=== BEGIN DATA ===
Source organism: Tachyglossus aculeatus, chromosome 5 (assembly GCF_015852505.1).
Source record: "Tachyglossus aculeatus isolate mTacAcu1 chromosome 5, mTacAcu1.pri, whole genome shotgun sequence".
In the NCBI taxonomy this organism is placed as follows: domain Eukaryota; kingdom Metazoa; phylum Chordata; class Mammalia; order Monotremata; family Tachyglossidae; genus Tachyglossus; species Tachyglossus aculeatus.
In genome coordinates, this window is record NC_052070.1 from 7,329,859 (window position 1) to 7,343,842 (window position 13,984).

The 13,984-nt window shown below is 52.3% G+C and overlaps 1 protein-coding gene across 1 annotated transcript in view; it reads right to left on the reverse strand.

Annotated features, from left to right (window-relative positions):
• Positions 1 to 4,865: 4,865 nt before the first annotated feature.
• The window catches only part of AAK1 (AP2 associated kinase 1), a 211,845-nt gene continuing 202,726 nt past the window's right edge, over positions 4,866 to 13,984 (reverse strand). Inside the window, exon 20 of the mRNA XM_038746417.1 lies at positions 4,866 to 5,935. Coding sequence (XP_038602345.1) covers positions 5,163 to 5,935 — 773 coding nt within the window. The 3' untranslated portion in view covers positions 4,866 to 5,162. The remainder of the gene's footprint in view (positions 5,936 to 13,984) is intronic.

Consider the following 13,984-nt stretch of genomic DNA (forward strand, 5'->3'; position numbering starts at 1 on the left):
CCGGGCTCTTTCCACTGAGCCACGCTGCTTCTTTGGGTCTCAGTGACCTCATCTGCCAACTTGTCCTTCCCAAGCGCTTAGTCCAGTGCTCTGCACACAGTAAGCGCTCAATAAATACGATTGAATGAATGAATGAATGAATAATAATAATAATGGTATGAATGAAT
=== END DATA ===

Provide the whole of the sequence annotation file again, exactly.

Source organism: Tachyglossus aculeatus, chromosome 5 (assembly GCF_015852505.1).
Source record: "Tachyglossus aculeatus isolate mTacAcu1 chromosome 5, mTacAcu1.pri, whole genome shotgun sequence".
In the NCBI taxonomy this organism is placed as follows: domain Eukaryota; kingdom Metazoa; phylum Chordata; class Mammalia; order Monotremata; family Tachyglossidae; genus Tachyglossus; species Tachyglossus aculeatus.
In genome coordinates, this window is record NC_052070.1 from 7,329,859 (window position 1) to 7,343,842 (window position 13,984).

The 13,984-nt window shown below is 52.3% G+C and overlaps 1 protein-coding gene across 1 annotated transcript in view; it reads right to left on the reverse strand.

Annotated features, from left to right (window-relative positions):
• Positions 1 to 4,865: 4,865 nt before the first annotated feature.
• The window catches only part of AAK1 (AP2 associated kinase 1), a 211,845-nt gene continuing 202,726 nt past the window's right edge, over positions 4,866 to 13,984 (reverse strand). Inside the window, exon 20 of the mRNA XM_038746417.1 lies at positions 4,866 to 5,935. Coding sequence (XP_038602345.1) covers positions 5,163 to 5,935 — 773 coding nt within the window. The 3' untranslated portion in view covers positions 4,866 to 5,162. The remainder of the gene's footprint in view (positions 5,936 to 13,984) is intronic.

Consider the following 13,984-nt stretch of genomic DNA (forward strand, 5'->3'; position numbering starts at 1 on the left):
CCGGGCTCTTTCCACTGAGCCACGCTGCTTCTTTGGGTCTCAGTGACCTCATCTGCCAACTTGTCCTTCCCAAGCGCTTAGTCCAGTGCTCTGCACACAGTAAGCGCTCAATAAATACGATTGAATGAATGAATGAATGAATAATAATAATAATGGTATGAATGAAT